Budget 2016: short-term gains but (possible) long-term pains
After ruminating for a couple of days on this week’s Budget announcement, one might come to the conclusion that this year’s is a mixed bag for professional bodies. A bit like the former England football team manager Sven-Goran Eriksson’s perennial summing up of his team’s performances: first half good, second half not so good. There are some announcements that will surely be welcomed by the professional body sector, but equally, looming over the horizon are some potentially dark clouds for the UK science workforce.
First, the good news
Advocates for lifelong learning will have been smiling on Wednesday as the Chancellor announced that adults will be given greater opportunities to retrain and up-skill. The government will review the existing gaps in support for lifetime learning, including for those taking on flexible and part-time study.
There will be direct government support for all adults wishing to study at any qualification level, from basic skills right the way up to PhD. Over the course of this parliament, loans will be introduced for Level 3 to 6 training in further education, part-time second degrees in STEM, and postgraduate taught master’s courses.
Staying with loans, from 2018-19 up to £25,000 will be made available to English doctoral students studying at a UK university. Masters loans will also be extended to include three-year part-time courses with no full-time equivalent.
Review of maths education
Another positive is the review of 16 to 18 maths education to be led by Professor Steve Smith, former President of the Royal Statistical Society. The review is long overdue and the Science Council will look to contribute where it can.
Finally, it is a particularly welcome announcement that the government is looking to extend shared parental leave and pay to working grandparents. It is not breaking news to say that women take on the greater burden of caring responsibilities. A more flexible system of shared caring responsibilities will, hopefully, provide many parents and carers with the confidence and security they need to easily return to the science workforce if they so wish.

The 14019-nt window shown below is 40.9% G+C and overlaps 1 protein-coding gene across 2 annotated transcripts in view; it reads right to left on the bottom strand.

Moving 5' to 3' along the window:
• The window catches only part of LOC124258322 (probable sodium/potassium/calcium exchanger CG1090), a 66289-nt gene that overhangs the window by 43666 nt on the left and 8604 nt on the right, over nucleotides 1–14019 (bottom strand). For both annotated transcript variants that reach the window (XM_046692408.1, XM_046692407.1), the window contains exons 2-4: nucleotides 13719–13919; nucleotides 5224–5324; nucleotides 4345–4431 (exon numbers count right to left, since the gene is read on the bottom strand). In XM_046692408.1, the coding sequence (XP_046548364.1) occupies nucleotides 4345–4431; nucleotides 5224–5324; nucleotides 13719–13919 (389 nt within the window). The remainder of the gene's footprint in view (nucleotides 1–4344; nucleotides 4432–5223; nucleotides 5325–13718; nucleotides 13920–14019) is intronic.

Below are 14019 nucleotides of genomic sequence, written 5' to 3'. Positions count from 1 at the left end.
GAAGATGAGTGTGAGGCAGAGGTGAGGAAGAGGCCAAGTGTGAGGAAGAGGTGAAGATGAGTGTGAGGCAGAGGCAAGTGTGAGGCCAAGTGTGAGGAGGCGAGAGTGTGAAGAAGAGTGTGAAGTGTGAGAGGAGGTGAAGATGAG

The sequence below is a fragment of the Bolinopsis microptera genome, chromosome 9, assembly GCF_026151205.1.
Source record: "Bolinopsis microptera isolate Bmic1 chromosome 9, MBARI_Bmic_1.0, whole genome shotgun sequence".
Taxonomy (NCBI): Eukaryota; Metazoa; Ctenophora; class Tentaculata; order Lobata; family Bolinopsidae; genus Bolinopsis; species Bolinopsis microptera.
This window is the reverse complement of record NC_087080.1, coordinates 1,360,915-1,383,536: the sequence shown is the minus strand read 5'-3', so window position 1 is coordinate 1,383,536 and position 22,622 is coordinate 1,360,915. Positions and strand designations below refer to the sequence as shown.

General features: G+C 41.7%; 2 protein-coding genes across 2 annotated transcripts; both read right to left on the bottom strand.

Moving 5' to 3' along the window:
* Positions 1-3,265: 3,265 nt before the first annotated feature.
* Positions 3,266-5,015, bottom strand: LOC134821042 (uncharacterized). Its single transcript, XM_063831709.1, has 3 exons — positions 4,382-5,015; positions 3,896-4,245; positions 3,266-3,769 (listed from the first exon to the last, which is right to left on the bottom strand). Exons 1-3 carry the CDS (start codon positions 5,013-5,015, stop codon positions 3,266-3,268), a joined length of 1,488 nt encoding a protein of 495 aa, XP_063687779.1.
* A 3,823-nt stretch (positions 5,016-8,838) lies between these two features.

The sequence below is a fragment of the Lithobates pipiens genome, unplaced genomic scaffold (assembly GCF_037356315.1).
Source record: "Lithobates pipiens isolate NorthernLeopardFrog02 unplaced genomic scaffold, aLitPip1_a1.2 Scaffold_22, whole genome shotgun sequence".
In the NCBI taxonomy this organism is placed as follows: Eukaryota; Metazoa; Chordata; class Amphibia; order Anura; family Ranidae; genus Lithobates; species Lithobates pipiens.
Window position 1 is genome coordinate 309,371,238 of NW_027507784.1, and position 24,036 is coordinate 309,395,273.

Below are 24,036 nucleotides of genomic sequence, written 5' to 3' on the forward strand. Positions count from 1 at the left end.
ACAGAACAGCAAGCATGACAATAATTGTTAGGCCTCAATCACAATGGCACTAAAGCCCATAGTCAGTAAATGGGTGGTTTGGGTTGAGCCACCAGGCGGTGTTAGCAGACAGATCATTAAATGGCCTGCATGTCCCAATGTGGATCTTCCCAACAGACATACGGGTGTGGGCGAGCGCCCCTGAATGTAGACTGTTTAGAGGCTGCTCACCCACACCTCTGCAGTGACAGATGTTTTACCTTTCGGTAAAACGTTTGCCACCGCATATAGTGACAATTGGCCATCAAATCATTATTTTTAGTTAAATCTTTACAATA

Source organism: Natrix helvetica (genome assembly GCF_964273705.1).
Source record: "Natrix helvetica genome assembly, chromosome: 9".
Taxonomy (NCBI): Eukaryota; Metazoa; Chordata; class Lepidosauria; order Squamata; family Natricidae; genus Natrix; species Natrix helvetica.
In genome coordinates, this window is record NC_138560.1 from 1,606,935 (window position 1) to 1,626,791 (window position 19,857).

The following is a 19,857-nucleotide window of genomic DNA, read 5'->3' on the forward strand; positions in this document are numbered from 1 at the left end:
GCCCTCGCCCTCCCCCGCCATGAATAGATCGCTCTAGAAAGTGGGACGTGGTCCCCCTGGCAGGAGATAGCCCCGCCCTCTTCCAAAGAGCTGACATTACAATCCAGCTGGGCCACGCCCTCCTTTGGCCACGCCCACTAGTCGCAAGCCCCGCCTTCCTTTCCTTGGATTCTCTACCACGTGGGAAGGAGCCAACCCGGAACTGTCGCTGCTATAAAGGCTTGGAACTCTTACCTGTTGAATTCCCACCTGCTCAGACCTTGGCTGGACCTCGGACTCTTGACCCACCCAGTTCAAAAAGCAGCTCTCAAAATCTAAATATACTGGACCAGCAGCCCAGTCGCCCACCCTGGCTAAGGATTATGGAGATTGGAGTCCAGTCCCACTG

Now the (potentially) bad news
Trailed before the Budget and in the Education White Paper published the day after, the government’s intention to make every public school an academy by 2020 has raised some eyebrows.
The expectation is that, from 2020, all schools will become academies. Herein lies the potential bad news, and one that we have raised before. Currently, academy schools are not required to follow the national curriculum. As science subjects tend to be more costly to teach than other subjects, it is entirely possible that large numbers of academies will not be teaching science post-2020. This could lead to pockets of the country where young people have no access to science education.
Even if all academies are mandated to continue to teach science subjects, it does not mean that all will be well. Academies are currently not required to appoint qualified teachers. So the fate of the future science workforce will be in the hands of people who are not sufficiently equipped with the skills and knowledge to teach. While this is all in the future, there is a more immediate concern over the current shortage of qualified science teachers.
All this makes the House of Commons Education Select Committee inquiry into multi-academy trusts announced at the beginning of the week even more prescient.
Hopefully the government’s deeds will match its words on the good news, while they will think again on the (potentially) bad.